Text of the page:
The opinion of the court was delivered by: ROBERT P. PATTERSON, JR.
ROBERT P. PATTERSON, JR., U.S.D.J.
This action arises from a December 31, 1986 transaction involving the sale and leaseback of an electric generating plant and certain other utility facilities. The facts underlying that transaction, the events leading to this lawsuit, and the procedural history of this matter are set forth in detail in the June 24 Opinion and in the Court's other opinions in this action, familiarity with which is presumed. See Chrysler Capital Corp. v. Century Power Corp., 778 F. Supp. 1260 (S.D.N.Y. 1991); Philip Morris Capital Corp. v. Century Power Corp., No. 91 Civ. 1937, 1992 U.S. Dist. LEXIS 5601 (S.D.N.Y. Apr. 23, 1992).
The June 24 Opinion addressed San Diego's motion pursuant to Rule 12(b)(6) of the Federal Rules of Civil Procedure to dismiss Plaintiffs' claims alleging violations of the blue-sky laws of Arizona, Connecticut, Iowa, and Oregon. With regard to Plaintiffs' claim under Arizona law, the Court relied on Arizona Corp. Comm'n v. Media Products, Inc., 158 Ariz. 463, 763 P.2d 527, 529 (Ariz. Ct. App. 1988), and ruled that Plaintiffs stated a claim for violation of Ariz. Rev. Stat. ("A.R.S.") § 44-1991. San Diego now moves for reargument of this ruling.
To be entitled to reargument under Rule 3(j), the party seeking reargument "must demonstrate that the court overlooked controlling decisions or factual matters that were put before the court on the underlying motion." Novak v. Nat'l Broadcasting Co., Inc., 760 F. Supp. 47, 48 (S.D.N.Y. 1991). The purpose of the rule is "to ensure the finality of decisions and to prevent the practice of a losing party examining a decision and then plugging the gaps of a lost motion with additional matters." Carolco Pictures, Inc. v. Sirota, 700 F. Supp. 169, 170 (S.D.N.Y. 1988). Accordingly, the party seeking reargument "is not supposed to treat the court's initial decision as the opening of a dialogue in which that party may then use Rule 3(j) to advance new facts and theories in response to the court's rulings." McMahan & Co. v. Donaldson, Lufkin & Jenrette Securities Corp., 727 F. Supp. 833, 833 (S.D.N.Y. 1989).
In seeking reargument of this motion, San Diego does not point to any controlling decisions or factual matters which this Court overlooked in the June 24 Opinion. Rather, San Diego contends that the Court misinterpreted Media Products, and it provides new precedent and argument in support of its position. San Diego does, however, press its argument that application of the Arizona statute would constitute a violation of the Commerce Clause, an argument which the Court did not address in the June 24 Opinion. Accordingly, the Court proceeds to address San Diego's contentions.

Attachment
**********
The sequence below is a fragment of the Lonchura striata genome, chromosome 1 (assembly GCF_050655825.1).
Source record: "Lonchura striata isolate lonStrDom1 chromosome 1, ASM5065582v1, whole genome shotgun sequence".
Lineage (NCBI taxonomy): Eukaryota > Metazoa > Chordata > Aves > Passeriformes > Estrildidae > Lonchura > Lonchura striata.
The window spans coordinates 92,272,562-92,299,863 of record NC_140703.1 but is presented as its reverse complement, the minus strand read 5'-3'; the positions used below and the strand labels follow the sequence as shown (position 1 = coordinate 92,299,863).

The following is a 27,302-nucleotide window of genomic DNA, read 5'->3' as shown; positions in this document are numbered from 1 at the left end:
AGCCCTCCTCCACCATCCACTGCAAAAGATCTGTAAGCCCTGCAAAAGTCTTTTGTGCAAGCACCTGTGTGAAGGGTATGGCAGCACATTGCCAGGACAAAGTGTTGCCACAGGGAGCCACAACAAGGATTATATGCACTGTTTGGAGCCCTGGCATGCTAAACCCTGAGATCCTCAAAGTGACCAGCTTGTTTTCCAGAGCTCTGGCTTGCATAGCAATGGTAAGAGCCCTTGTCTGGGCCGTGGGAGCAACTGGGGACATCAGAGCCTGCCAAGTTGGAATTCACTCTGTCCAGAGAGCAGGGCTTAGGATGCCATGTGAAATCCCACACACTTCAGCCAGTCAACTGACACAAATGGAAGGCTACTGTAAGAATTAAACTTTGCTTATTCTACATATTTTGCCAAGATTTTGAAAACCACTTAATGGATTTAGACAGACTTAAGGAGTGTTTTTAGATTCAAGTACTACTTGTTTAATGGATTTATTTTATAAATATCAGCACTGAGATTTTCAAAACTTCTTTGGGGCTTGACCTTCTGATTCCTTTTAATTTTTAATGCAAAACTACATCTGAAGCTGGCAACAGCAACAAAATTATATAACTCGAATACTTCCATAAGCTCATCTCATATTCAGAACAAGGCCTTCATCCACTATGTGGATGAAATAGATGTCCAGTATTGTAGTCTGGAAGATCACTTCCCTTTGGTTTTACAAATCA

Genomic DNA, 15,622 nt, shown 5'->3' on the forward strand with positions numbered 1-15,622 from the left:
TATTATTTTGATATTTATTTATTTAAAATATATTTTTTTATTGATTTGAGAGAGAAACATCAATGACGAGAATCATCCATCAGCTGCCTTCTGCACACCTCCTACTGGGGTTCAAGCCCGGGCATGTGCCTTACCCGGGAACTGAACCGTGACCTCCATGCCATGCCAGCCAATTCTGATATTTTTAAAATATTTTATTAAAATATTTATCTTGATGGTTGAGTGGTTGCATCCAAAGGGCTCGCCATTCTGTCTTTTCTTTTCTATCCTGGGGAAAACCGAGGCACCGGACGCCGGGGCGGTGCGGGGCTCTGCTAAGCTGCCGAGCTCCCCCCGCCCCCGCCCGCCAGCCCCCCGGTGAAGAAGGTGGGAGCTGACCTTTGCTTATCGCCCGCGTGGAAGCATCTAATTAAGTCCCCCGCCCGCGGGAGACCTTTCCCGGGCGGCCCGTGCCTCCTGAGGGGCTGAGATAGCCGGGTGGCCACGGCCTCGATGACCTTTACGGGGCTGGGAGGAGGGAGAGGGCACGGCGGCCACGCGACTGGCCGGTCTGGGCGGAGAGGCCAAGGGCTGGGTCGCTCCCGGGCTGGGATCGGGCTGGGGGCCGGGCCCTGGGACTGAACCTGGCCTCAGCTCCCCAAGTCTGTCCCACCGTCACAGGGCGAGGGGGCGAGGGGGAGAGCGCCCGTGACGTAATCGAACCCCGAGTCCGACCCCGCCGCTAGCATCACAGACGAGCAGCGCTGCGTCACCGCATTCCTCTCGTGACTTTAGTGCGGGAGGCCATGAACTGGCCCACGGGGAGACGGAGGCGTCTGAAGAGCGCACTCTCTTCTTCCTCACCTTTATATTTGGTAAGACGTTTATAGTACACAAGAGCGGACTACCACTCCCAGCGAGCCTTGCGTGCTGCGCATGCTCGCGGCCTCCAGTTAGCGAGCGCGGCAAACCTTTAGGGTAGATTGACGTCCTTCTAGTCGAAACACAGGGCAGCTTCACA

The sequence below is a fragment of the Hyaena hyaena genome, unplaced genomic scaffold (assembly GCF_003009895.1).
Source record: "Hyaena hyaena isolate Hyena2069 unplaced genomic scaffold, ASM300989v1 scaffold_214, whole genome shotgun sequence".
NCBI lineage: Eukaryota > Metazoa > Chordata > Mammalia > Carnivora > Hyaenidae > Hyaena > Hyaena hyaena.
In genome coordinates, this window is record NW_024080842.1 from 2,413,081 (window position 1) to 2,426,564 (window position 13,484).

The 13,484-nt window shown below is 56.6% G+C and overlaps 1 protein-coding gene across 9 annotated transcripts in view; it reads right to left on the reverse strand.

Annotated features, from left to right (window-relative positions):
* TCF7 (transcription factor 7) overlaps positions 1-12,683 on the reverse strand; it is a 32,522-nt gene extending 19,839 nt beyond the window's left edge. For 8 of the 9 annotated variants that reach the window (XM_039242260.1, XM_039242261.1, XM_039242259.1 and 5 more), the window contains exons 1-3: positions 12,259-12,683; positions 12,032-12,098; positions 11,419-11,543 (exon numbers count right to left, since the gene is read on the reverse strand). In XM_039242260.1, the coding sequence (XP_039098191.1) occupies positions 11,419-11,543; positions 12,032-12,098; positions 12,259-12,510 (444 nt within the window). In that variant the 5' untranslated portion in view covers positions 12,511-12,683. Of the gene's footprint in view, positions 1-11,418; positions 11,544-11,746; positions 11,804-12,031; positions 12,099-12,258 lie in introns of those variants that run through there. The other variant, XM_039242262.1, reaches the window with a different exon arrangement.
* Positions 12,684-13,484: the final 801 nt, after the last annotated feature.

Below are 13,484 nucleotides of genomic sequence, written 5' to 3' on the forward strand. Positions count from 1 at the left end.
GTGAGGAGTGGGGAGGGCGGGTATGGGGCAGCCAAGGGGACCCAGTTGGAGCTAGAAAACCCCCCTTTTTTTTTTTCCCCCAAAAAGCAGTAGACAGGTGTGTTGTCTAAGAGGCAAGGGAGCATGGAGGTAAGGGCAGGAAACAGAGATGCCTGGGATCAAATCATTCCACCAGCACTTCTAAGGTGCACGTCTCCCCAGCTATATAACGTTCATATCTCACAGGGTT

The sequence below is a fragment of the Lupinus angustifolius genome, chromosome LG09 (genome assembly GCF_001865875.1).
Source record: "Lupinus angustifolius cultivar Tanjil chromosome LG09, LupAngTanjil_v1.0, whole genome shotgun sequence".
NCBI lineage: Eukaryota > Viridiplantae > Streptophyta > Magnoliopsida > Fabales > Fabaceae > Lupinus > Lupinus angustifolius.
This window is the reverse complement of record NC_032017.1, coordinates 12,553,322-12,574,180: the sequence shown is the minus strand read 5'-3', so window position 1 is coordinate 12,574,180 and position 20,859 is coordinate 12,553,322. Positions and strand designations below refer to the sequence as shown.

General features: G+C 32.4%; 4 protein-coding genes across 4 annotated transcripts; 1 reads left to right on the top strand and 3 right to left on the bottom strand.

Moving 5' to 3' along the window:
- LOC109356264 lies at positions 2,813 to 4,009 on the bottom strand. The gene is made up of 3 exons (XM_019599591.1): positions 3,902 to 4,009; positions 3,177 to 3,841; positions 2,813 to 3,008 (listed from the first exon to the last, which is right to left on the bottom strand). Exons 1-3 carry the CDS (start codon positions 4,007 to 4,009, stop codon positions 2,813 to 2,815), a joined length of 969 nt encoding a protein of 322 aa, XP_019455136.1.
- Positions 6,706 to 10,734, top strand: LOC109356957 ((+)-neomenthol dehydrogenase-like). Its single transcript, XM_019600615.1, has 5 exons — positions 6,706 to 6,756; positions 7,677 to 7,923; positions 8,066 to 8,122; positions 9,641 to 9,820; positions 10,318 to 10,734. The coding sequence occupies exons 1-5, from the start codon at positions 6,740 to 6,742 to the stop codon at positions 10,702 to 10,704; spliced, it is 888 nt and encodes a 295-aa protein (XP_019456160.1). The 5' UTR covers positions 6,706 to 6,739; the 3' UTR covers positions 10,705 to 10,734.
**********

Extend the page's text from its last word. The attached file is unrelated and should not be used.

The anti-fraud provision of the Arizona blue-sky law provides:
It is fraudulent practice and unlawful for a person, in connection with a transaction or transactions within or from this state, involving an offer to sell or buy securities, or a sale or a purchase of securities . . . directly or indirectly to do any of the following:
1. Employ any device, scheme or artifice to defraud.
2. Make any untrue statement of material fact, or omit to state any material fact necessary in order to make the statements made, in the light of the circumstances under which they were made, not misleading.
3. Engage in any transaction, practice or course of business which operates or would operate as a fraud or deceit.
In so ruling, the Court relied upon Media Products, wherein identical language in the registration provision of the Arizona blue-sky law, A.R.S. § 44-1841,
was interpreted to apply to a sale of securities by a foreign corporation whose base of operations was in Arizona. In Media Products, the court determined that the securities were offered or sold "from" Arizona, even though:
(i) all of the sales activities were conducted by out-of-state broker-dealers in states other than Arizona,
(ii) the offers to purchase were made and accepted out-of-state, and (iii) no sale or offer of sale was made to any resident of Arizona.
Media Products, 763 P.2d at 529. The Media Products court based its ruling on the trial court's finding that the corporation had performed "more than ministerial" actions from its base of operations in Arizona. Id. at 529.
This Court found that the transaction was also "from" Arizona, reasoning, "Where the issuer of the securities is incorporated in and has its principal place of business in Arizona, the securities must have been offered or sold 'from' Arizona." Chrysler Capital, 1992 U.S. Dist. LEXIS 9187, at*8. Accordingly, the Court rejected San Diego's ...